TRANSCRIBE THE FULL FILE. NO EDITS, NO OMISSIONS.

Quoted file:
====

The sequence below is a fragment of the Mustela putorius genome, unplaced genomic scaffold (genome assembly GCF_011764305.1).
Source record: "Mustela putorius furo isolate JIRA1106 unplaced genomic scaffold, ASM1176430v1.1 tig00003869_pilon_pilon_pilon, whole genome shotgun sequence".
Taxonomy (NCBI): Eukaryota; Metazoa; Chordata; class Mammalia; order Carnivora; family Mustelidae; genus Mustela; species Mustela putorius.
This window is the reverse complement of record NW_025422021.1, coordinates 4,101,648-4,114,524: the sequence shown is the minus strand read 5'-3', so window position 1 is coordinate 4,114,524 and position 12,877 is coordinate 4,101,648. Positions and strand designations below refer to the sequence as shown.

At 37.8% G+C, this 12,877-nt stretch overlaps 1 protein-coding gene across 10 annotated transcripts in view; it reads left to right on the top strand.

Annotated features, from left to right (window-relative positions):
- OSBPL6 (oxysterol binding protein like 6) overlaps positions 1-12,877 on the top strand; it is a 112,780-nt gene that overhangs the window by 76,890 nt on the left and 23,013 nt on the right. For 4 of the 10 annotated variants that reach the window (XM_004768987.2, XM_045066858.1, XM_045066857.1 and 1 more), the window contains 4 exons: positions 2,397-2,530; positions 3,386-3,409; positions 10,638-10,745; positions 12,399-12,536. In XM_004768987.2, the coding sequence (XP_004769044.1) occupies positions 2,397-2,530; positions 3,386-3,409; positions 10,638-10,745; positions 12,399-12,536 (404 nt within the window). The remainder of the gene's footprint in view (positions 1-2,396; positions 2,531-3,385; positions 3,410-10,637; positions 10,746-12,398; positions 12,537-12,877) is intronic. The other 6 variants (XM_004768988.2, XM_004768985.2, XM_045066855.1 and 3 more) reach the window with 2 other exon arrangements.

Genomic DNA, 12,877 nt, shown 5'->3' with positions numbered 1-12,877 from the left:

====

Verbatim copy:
The sequence below is a fragment of the Mustela putorius genome, unplaced genomic scaffold (genome assembly GCF_011764305.1).
Source record: "Mustela putorius furo isolate JIRA1106 unplaced genomic scaffold, ASM1176430v1.1 tig00003869_pilon_pilon_pilon, whole genome shotgun sequence".
Taxonomy (NCBI): Eukaryota; Metazoa; Chordata; class Mammalia; order Carnivora; family Mustelidae; genus Mustela; species Mustela putorius.
This window is the reverse complement of record NW_025422021.1, coordinates 4,101,648-4,114,524: the sequence shown is the minus strand read 5'-3', so window position 1 is coordinate 4,114,524 and position 12,877 is coordinate 4,101,648. Positions and strand designations below refer to the sequence as shown.

At 37.8% G+C, this 12,877-nt stretch overlaps 1 protein-coding gene across 10 annotated transcripts in view; it reads left to right on the top strand.

Annotated features, from left to right (window-relative positions):
- OSBPL6 (oxysterol binding protein like 6) overlaps positions 1-12,877 on the top strand; it is a 112,780-nt gene that overhangs the window by 76,890 nt on the left and 23,013 nt on the right. For 4 of the 10 annotated variants that reach the window (XM_004768987.2, XM_045066858.1, XM_045066857.1 and 1 more), the window contains 4 exons: positions 2,397-2,530; positions 3,386-3,409; positions 10,638-10,745; positions 12,399-12,536. In XM_004768987.2, the coding sequence (XP_004769044.1) occupies positions 2,397-2,530; positions 3,386-3,409; positions 10,638-10,745; positions 12,399-12,536 (404 nt within the window). The remainder of the gene's footprint in view (positions 1-2,396; positions 2,531-3,385; positions 3,410-10,637; positions 10,746-12,398; positions 12,537-12,877) is intronic. The other 6 variants (XM_004768988.2, XM_004768985.2, XM_045066855.1 and 3 more) reach the window with 2 other exon arrangements.

Genomic DNA, 12,877 nt, shown 5'->3' with positions numbered 1-12,877 from the left: